Duane Locke

Duane Locke’s erudition gave him an “intense and exalted” appreciation of the arts. Mr. Locke concedes that his painting, The mystical Eve before the creation of Adam has a vision of the Death of Socrates who is very happy for he will be an influence on Immanuel Kant and be written about in ThePostcard by Derrida, “shows the influence of a life spent as a poet and a professor of literature.” He thinks of his art not as mimetic, but as music. He says, “I paint to be heard,” but he also intends for his paintings to be seen.  This work of art is a comic strip parody of Ingres’ Death of Socrates and is one of fifty two-by-four feet plywood paintings that made up his Art Garden. Mounted on two-by-fours, these images rose from the ground like totems in the yard beside his home.

Lisa Stone Arts is the exclusive representative of Duane Locke, and has been entrusted by the artist to place his entire body of work. An interpretive paragraph written by the artist accompanies each painting.

Mystic Forest
This is the presentation of my feelings about all forests. It is not a literal reproduction, but an intense response, the mystic quiver of the tree trunks, the gold of the fallen leaves on the golden earth.
This painting is a celebration of the earth, and if it has any inspiration from the literary it is Rainer Maria Rilke’s “Earth, My darling” in his Duino Elegies.

I celebrate the joyous mystery varied light and the gorgeous atmosphere that the corporeality of the human flesh brings as appearances to the earth. I celebrate kinetic pleasure of shapes that are akin to our neural an visceral shapes. I celebrate the color that comes from the prestidigitation of the magic rods and cones.

This painting was inspired by growth, how particulars grow, lengthen, become larger by some unseen force. Growth seems magic, a naturalistic magic, and there is micro growth omnipresent and often omnipotent. This micro growth relates to us and transfigures us.
St. Anthony
I call the elements I use to express feelings, the light, line, color and shape, visual metaphors. In this painting, I used a gold ground to turn the sky and the rest of the scene into a figuration. The gold ground functions topologically, a trope from medieval painting, to convey a non-scientific atmosphere, a time of another mentally than the mentally that dominated the slave mentality of the 21st century.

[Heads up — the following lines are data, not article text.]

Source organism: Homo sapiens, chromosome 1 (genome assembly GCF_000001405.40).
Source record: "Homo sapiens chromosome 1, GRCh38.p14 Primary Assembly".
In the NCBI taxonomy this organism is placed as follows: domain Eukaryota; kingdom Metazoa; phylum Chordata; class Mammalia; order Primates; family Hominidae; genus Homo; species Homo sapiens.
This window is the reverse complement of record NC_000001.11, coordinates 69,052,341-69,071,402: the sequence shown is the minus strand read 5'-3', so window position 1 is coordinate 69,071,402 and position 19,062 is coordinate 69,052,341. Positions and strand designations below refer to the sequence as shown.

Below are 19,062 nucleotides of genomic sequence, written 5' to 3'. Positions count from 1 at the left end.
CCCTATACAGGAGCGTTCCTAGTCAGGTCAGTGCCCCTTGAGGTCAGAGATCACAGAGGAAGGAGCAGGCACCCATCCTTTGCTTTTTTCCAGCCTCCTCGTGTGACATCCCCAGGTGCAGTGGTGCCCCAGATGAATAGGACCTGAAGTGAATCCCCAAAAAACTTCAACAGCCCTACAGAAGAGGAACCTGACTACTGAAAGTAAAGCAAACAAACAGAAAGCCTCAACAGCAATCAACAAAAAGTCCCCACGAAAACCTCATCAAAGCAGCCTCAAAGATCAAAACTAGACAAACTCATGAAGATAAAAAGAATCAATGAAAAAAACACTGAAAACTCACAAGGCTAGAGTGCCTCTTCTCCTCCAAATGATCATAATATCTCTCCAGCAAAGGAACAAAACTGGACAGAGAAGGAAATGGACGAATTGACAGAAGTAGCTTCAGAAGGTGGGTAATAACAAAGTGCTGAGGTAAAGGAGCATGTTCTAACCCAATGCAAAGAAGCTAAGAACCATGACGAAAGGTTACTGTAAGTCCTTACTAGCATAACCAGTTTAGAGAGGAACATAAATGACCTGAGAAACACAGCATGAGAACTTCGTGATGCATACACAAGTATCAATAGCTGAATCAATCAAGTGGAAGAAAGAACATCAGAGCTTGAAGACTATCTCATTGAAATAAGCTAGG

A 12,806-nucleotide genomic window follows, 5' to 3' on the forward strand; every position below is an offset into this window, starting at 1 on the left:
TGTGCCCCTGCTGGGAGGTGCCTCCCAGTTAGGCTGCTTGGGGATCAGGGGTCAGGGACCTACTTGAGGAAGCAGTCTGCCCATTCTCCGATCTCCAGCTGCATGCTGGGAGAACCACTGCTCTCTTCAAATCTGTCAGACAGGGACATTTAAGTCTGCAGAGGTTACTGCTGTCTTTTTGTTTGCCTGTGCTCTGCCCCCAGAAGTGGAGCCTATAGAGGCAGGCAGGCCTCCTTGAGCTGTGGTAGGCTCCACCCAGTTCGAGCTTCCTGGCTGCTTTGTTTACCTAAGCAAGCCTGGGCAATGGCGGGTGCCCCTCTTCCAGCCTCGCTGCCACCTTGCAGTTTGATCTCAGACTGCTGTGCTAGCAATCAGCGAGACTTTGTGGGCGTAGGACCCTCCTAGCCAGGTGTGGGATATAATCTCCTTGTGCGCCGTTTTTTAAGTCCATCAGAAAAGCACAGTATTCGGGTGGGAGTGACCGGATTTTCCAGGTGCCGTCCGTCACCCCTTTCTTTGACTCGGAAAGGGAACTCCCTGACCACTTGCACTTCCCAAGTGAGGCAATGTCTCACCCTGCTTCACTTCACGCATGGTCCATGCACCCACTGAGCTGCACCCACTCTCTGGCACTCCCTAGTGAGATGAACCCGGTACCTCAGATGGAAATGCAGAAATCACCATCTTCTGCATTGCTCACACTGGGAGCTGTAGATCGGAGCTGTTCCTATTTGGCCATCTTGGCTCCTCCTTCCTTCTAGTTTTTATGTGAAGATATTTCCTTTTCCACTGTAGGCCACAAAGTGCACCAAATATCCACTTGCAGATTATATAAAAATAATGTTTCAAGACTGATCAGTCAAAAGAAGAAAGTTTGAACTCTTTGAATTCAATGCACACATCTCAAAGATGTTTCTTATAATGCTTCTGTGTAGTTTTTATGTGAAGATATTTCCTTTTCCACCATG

My literary inspiration for this painting was Gustave Flaubert’s “The Temptation of Saint Antony,” and Helen Wadell’s “The Desert Saints.” Flaubert depicts how Anthony’s asceticism deceived him and presented him with visions of naked chorus girls. I have Anthony torturing himself on a bed of rocks. I derived this image from St. Benedict’s cave bed in Italy. Benedict’s bed was torturous and uncomfortable rocks.

Three Graces
“The Three Graces” is another painting of mine that has ancient origins. This time the origin is Greek mythology. Their names are usually Euphrosyne, Aglaea, and Thalia.

They are goddess of joy, of charm, or beauty.

I remember the day I painted it in my Garden of Art in the Tampa Slums. It was an exciting day for the yard was filled with about fifty zebra butterflies. I think the fluttering of the butterflies influenced my brush stroking.

That day I loaded my brush with yellow and let my hand be guided by my cognitive unconscious as I made impasto strokes.

The Past Believing in the Future Becomes a Present Becoming, The Transient Now
I am certainly am not purposing to a paint a literal moment, which is actually a scientific moment and not as intense aesthetic moment. Science flattens and discovers what was there before had not been found before and leaves the discovery separable from the perceiver. The aesthetic is opposite, it expands the discovery, turns the discovery into the self, finds in the discovery what has never be found before and never will be found again
The painting is based on an affective response to the covert mobility of an overt inert scene. Although all paintings when examined by a scientific mentality or a common sense mentality are reduced to being static in what is falsely attributed as a material existence, in aesthetic actuality the paintings or any work art is otherwise.
Music of the Earth
I wanted to bring into the world what had not been hitherto there, but to create what has not been before I drew upon my fund of experiences of what had been for me. What had been for me was from something else, and selecting and transforming what had been for me I hoped to create what had never been before for anyone, but now that it is here, it is.